And then you're also consuming two telephone numbers. Every person that does this would have to take two eligible telephone numbers out of the telephone number pool. Having something with "phone nameservers" would alleviate the need for taking so many telephone numbers out of the pool.

  6. #6
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    Airvoice's new owner might be trashing everything and everyone. You know how these outfits operate.

    So there might literally be nobody for the FCC to contact. The 3G helpers and just general porting operations may no longer be staffed. Too much trouble and expense. Probably the actual phone service sucks also.

    So they just tell lies and hope everyone goes away.

    My recommendation is to get going with a new number somewhere and work on the porting situation in the meantime.

    We just rent these phone numbers, and don't have a lot of control.

    The porting requirements might not be in effect if the company appears distressed. AT&T might just reclaim the number pool.

  7. #7
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    We should be able to own the numbers & only lose them if they're inactive for 20 years. At least given the option. I'd buy my number for $100 if I could own it. And don't give me that Google Voice guff it's not mission critical reliable.
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  8. #8
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    There are only so many numbers. It cannot be infinite. Numbers are also specific to certain locations.

    You don't want someone to buy 100,000 numbers and hold them hostage.

    There has to be regulation, so the end user is just renting from an allotment. Porting mixes up the mix, but it evidently balances out.

  9. #9
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    It looks like you really only have two choices. 1. Continue using AirVoice and keep bothering them until they finally release your number or, 2. Get a new number from another MVNO and just let your AirVoice plan expire. Be sure to cancel autopay if you use it.

    This is very bad publicity for AirVoice which at one time had good customer support.
    If you think the pandemic is bad now, just wait. Doctors tell us the next variant plays the accordion.

  10. #10
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    Quote Originally Posted by Lisme View Post
    There are only so many numbers. It cannot be infinite. Numbers are also specific to certain locations.

    You don't want someone to buy 100,000 numbers and hold them hostage.

    There has to be regulation, so the end user is just renting from an allotment. Porting mixes up the mix, but it evidently balances out.
    No doubt that there are some obstacles and hurdles that would have to be overcome to separate this.

    But I think if you want true number portability you have to split up phone number ownership and phone service rental.

    Otherwise you're just going to continue to get issues like the OP is describing. Sure you can file a complaint, but who has time for your number to sit in limbo for 5 years while the FCC tries to sort it out?

  11. #11
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    Quote Originally Posted by Relztrah View Post
    This is very bad publicity for AirVoice which at one time had good customer support.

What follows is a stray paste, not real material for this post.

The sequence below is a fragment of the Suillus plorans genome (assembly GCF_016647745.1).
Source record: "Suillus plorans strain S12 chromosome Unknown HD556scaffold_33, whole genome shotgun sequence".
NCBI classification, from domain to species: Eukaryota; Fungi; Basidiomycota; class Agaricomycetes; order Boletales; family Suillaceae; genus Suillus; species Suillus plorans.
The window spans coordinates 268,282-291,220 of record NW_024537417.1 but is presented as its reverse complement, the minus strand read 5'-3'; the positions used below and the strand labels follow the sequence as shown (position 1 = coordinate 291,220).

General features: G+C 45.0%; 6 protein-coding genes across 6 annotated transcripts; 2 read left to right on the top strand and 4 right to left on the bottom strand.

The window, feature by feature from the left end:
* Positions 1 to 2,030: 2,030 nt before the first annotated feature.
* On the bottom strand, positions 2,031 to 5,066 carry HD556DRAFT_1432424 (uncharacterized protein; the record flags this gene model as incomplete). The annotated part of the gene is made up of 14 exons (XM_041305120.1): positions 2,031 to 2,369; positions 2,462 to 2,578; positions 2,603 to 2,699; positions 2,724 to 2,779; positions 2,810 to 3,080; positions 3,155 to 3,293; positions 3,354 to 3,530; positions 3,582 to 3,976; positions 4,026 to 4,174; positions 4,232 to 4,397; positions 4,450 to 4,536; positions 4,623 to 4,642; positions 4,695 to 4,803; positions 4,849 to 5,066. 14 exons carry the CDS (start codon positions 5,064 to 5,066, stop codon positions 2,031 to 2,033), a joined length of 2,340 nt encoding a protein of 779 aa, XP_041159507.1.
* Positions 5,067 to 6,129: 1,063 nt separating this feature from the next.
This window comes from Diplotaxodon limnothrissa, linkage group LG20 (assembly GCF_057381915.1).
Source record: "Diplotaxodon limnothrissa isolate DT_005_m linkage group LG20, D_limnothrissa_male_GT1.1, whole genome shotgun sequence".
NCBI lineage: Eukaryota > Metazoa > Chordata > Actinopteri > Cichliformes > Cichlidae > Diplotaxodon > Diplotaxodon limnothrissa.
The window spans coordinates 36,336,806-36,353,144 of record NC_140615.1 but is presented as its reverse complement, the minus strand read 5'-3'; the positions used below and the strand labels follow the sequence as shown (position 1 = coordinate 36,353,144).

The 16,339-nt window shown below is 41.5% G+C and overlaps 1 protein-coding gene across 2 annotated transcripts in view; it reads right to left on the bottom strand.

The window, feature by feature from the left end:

Checking my account, I've had service with them for eight years. I've had my wife on them for at least a couple years. Until now, I never called them, and had both accounts set to auto-pay.

    You'd think they'd want to make customers like me happy: long-term customers with auto-pay that never require any additional support. Surely that's the bread and butter for MVNOs?

    Anyway, as an update: my Airvoice service continued to work through last night. This morning I saw that my phone had no service. So my initial assumption was that the porting request finally completed.

    I put in the new carrier's sim... no service. I checked my status with the new carrier, it still says "waiting on previous carrier to release your number" (same as it's said all week, since the initial request on Monday).

    I once again called AirVoice, they claim that there is an "AT&T tower issue". My wife is also using Airvoice (and I am not currently trying to port-out her number), and her service works just fine. Is it possible for AT&T to have an issue that selectively affects people in the exact same geographic area? Perhaps there is a legitimate technical reason, but given all I've dealt with from Airvoice thus far, I am not inclined to believe them.

    I did file a complaint with the FCC yesterday, for what it's worth.

    Now that I have no service and cannot get any feedback from Airvoice as to when they will release my number, I am forced to get a second SIM for the new carrier, and use that one for a new number. I'll give Airvoice a few more days and hope they finally release my number... otherwise, looks like I have to go through the hassle of updating my number everywhere... it's one thing to notify all the people involved, but I was just thinking, I have "text message" as my 2-factor authentication method for a lot of websites, so that compounds the problem of updating a mobile number.
    Last edited by YetAnotherMatt; 06-10-2022 at 03:35 PM. Reason: finish sentence

  12. #12
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    As I was typing the previous message, I actually got an automated response on the email I sent Monday. It says, "It appears the Port Out request is missing information. We have put the request in Resolution Required Status. Please provide the Account number." When I called on Monday, the agent with whom I spoke took my account number, and verified that it was correct. In other words, the account number I initially provided was correct, and it was (supposedly) double-checked by Airvoice on Monday during my call!

    Furthermore, there is a "chat now" link attached to the email. When I click on that, it says, "Our agents are not available right now. Please leave a message and we'll get back to you. Our working time: Monday - Friday : 08:00 a.m – 05:00 p.m CST." It's Friday, 1:55 p.m. CST right now.

  13. #13
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    Wow. How the mighty have fallen. Airvoice used to be one of the better att mvno's. Keep pushing, request to escalate the issue. Speak to a supervisor, etc. I know you did request a supervisor or 3, but keep demanding them.

    Post on facebook, twatter, and any other social media platforms airvoice uses. Including your OP there might cause the necessary publicity needed to get this resolved.